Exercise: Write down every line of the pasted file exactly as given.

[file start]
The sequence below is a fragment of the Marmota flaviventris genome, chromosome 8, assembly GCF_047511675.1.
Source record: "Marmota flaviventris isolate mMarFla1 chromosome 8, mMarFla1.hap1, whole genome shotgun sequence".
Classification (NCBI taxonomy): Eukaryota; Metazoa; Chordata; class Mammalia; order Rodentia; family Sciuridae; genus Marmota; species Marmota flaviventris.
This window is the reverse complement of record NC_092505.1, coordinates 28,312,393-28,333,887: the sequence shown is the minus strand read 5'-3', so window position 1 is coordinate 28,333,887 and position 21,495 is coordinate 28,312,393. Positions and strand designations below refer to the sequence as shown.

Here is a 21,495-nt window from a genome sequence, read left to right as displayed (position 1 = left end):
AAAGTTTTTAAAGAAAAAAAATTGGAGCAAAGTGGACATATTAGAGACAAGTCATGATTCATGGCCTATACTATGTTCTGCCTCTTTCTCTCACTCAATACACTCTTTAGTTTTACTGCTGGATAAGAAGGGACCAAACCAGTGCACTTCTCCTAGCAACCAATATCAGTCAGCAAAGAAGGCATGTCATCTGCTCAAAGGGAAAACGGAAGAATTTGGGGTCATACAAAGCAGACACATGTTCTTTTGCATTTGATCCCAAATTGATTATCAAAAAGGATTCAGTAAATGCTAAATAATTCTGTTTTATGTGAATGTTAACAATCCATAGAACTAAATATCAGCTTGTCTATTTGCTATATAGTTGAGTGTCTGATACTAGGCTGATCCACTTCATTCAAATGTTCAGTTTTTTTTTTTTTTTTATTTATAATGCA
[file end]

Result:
The sequence below is a fragment of the Marmota flaviventris genome, chromosome 8, assembly GCF_047511675.1.
Source record: "Marmota flaviventris isolate mMarFla1 chromosome 8, mMarFla1.hap1, whole genome shotgun sequence".
Classification (NCBI taxonomy): Eukaryota; Metazoa; Chordata; class Mammalia; order Rodentia; family Sciuridae; genus Marmota; species Marmota flaviventris.
This window is the reverse complement of record NC_092505.1, coordinates 28,312,393-28,333,887: the sequence shown is the minus strand read 5'-3', so window position 1 is coordinate 28,333,887 and position 21,495 is coordinate 28,312,393. Positions and strand designations below refer to the sequence as shown.

Here is a 21,495-nt window from a genome sequence, read left to right as displayed (position 1 = left end):
AAAGTTTTTAAAGAAAAAAAATTGGAGCAAAGTGGACATATTAGAGACAAGTCATGATTCATGGCCTATACTATGTTCTGCCTCTTTCTCTCACTCAATACACTCTTTAGTTTTACTGCTGGATAAGAAGGGACCAAACCAGTGCACTTCTCCTAGCAACCAATATCAGTCAGCAAAGAAGGCATGTCATCTGCTCAAAGGGAAAACGGAAGAATTTGGGGTCATACAAAGCAGACACATGTTCTTTTGCATTTGATCCCAAATTGATTATCAAAAAGGATTCAGTAAATGCTAAATAATTCTGTTTTATGTGAATGTTAACAATCCATAGAACTAAATATCAGCTTGTCTATTTGCTATATAGTTGAGTGTCTGATACTAGGCTGATCCACTTCATTCAAATGTTCAGTTTTTTTTTTTTTTTTATTTATAATGCA